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Sunday, November 27, 2016

Steven Universe and the Importance of Empathy

One of the most important things, and hardest things, to do when we write and create is to be empathetic to others. It is hard to step outside of ourselves, to look at life from another perspective and through the eyes of someone else. In truth it is impossible. We can only know ourselves and never truly know another, never know how the feel or what they think, how a certain action or saying truly affects another. But we can try.

Perhaps that's what makes Steven Universe so impressive. It is a show of incredible heart, depth, humanity, and empathy. It seems strange to give such high praise to an eleven minute show on cartoon network, especially one that starts off so silly as Steven Universe does. However, despite those beginnings, creator Rebecca Sugar really knew what she wanted to create and did so with such beauty and precision that I'm jealous.

When we talk about this show we are talking about a show that shows the virtues of femininity, that shows that boys can be matronly and girls can be soldiers of great strength and skill. We are talking about a show in which relationships, straight and otherwise, are explored with fairness and depth. We need only look at Garnet or Steven and Connie to see the beauty of a healthy and happy relationship. We are talking about a show that shows to virtues of family, that shows that love comes in all shapes, and that strength comes from what is around us.

We are also talking about a show that deals with insecurities and fears. With loss and love and mistakes. We are talking about a show that knows grief as intimately as it knows love, that knows success as well as failure. It knows these things like old lovers and it holds them dear, looking at them starry eyed.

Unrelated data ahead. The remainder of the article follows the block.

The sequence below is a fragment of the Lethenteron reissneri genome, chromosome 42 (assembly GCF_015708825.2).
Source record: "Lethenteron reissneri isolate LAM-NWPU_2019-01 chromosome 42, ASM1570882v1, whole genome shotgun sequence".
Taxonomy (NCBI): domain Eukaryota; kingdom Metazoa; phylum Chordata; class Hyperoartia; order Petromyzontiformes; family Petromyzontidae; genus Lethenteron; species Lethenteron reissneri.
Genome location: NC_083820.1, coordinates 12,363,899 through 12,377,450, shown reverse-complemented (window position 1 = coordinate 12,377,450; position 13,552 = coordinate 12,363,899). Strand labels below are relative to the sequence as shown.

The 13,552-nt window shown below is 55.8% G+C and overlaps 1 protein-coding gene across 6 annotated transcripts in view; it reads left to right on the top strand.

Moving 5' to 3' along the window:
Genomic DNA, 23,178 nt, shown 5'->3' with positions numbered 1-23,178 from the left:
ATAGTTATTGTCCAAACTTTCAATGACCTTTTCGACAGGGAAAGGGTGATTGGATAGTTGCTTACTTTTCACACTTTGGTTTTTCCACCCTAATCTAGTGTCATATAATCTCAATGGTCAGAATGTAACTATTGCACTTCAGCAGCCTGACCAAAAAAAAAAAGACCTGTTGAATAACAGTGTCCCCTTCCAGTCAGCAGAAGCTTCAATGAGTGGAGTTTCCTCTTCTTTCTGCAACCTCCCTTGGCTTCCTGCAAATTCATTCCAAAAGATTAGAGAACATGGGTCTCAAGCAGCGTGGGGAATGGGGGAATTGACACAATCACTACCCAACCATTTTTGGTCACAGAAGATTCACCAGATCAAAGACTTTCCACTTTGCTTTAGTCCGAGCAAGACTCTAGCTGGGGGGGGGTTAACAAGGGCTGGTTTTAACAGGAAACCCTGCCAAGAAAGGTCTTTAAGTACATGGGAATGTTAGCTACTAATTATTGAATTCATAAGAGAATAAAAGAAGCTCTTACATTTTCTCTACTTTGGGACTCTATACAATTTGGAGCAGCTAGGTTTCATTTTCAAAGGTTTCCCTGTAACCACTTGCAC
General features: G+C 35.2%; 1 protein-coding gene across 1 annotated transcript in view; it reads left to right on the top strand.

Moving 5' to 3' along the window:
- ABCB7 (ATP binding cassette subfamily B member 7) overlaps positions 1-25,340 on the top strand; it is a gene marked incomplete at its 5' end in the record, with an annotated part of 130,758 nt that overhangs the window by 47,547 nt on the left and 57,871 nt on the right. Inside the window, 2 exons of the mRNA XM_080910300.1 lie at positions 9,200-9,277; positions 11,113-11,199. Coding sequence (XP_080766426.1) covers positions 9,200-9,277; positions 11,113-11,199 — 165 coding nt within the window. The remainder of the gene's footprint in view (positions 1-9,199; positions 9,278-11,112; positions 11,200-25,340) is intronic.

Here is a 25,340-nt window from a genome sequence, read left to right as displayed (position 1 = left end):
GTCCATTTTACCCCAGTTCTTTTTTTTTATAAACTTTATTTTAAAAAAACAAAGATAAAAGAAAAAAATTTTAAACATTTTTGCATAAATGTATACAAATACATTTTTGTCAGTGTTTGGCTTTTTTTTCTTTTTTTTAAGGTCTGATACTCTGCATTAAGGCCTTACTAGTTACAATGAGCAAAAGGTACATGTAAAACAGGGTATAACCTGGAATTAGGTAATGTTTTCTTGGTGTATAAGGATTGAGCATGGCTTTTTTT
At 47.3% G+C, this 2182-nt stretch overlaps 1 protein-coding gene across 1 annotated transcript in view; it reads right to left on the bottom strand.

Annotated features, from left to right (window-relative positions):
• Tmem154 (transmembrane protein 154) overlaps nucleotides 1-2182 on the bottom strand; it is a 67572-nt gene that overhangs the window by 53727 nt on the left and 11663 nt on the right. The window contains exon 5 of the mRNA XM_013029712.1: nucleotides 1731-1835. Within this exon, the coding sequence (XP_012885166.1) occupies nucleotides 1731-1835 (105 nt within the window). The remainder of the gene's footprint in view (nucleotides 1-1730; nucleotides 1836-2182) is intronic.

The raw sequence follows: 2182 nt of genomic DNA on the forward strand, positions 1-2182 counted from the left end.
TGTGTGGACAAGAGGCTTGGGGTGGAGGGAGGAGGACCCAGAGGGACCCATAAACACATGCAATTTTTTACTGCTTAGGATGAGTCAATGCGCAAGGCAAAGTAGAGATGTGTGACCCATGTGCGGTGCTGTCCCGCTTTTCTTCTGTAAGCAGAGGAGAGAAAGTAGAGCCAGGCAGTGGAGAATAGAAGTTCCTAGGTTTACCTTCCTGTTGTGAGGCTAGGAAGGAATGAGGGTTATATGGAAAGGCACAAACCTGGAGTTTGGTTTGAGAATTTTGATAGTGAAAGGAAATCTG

One need only look at that picture of titular character Steven and one of his guardians, Pearl, to see the heart and heartbreak contained in this show.

It feels like I am late to the party to be writing about this now, four seasons in. But what strikes me the most is that this show so understands the human condition. That it understands just how mean and foolish, how prideful we can be. How we can be driven by rage and regret and our insecurities and be so caught up in the past that we forgot how to live now. It is a show that knows what it like to live in that abyss of grief and loss and not know how to move forward, no matter how we try, and know the difficulty of connecting to even those that share in our grief.

But it also knows how great we can be. How we can aspire to love and live a life of compassion and kindness to all things. In some ways it is like Doctor Who in that it looks to the greatest aspects of what we are and asks us to keep striving to live up to those great ideals, no matter how naive or difficult that they may be.

It is a show about a boy who cares for and tries to love everything, even the things that harm him. Not because he is perfect or a saint. Not because it is a moral trip or because it is easy. But because it is harder to listen, to accept, to understand. It is harder to give love than to hate, harder to recognize the humanity in others that it is to dehumanize them as some other thing. But Steven always tries to walk that difficult path. And maybe that message of acceptance and family, of dealing with loss and our own insecurities in a positive way, of openness, is the sort of message that is most suited for the young to absorb and perhaps even for us adults.